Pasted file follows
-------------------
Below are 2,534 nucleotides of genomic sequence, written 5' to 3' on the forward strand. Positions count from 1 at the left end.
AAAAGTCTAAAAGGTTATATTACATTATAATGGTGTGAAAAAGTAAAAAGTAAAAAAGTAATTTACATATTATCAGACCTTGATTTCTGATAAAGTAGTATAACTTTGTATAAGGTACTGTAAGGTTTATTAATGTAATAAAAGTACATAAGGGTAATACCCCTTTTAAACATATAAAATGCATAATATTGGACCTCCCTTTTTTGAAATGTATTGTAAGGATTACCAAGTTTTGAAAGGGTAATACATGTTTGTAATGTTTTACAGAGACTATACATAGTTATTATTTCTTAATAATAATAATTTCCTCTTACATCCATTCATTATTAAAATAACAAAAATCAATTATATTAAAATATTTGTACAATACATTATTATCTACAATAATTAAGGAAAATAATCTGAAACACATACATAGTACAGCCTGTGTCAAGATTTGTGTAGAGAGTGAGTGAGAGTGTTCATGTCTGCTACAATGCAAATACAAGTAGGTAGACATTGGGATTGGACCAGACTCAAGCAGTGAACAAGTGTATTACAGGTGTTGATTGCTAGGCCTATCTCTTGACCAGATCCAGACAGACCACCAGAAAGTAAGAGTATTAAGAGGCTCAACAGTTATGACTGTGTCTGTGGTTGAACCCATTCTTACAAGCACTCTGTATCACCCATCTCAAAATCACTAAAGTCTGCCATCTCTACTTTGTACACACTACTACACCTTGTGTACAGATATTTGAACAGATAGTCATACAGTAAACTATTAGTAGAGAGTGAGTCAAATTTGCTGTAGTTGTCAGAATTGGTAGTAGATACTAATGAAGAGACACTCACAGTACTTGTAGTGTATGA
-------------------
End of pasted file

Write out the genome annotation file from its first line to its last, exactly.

Below are 2,534 nucleotides of genomic sequence, written 5' to 3' on the forward strand. Positions count from 1 at the left end.
AAAAGTCTAAAAGGTTATATTACATTATAATGGTGTGAAAAAGTAAAAAGTAAAAAAGTAATTTACATATTATCAGACCTTGATTTCTGATAAAGTAGTATAACTTTGTATAAGGTACTGTAAGGTTTATTAATGTAATAAAAGTACATAAGGGTAATACCCCTTTTAAACATATAAAATGCATAATATTGGACCTCCCTTTTTTGAAATGTATTGTAAGGATTACCAAGTTTTGAAAGGGTAATACATGTTTGTAATGTTTTACAGAGACTATACATAGTTATTATTTCTTAATAATAATAATTTCCTCTTACATCCATTCATTATTAAAATAACAAAAATCAATTATATTAAAATATTTGTACAATACATTATTATCTACAATAATTAAGGAAAATAATCTGAAACACATACATAGTACAGCCTGTGTCAAGATTTGTGTAGAGAGTGAGTGAGAGTGTTCATGTCTGCTACAATGCAAATACAAGTAGGTAGACATTGGGATTGGACCAGACTCAAGCAGTGAACAAGTGTATTACAGGTGTTGATTGCTAGGCCTATCTCTTGACCAGATCCAGACAGACCACCAGAAAGTAAGAGTATTAAGAGGCTCAACAGTTATGACTGTGTCTGTGGTTGAACCCATTCTTACAAGCACTCTGTATCACCCATCTCAAAATCACTAAAGTCTGCCATCTCTACTTTGTACACACTACTACACCTTGTGTACAGATATTTGAACAGATAGTCATACAGTAAACTATTAGTAGAGAGTGAGTCAAATTTGCTGTAGTTGTCAGAATTGGTAGTAGATACTAATGAAGAGACACTCACAGTACTTGTAGTGTATGA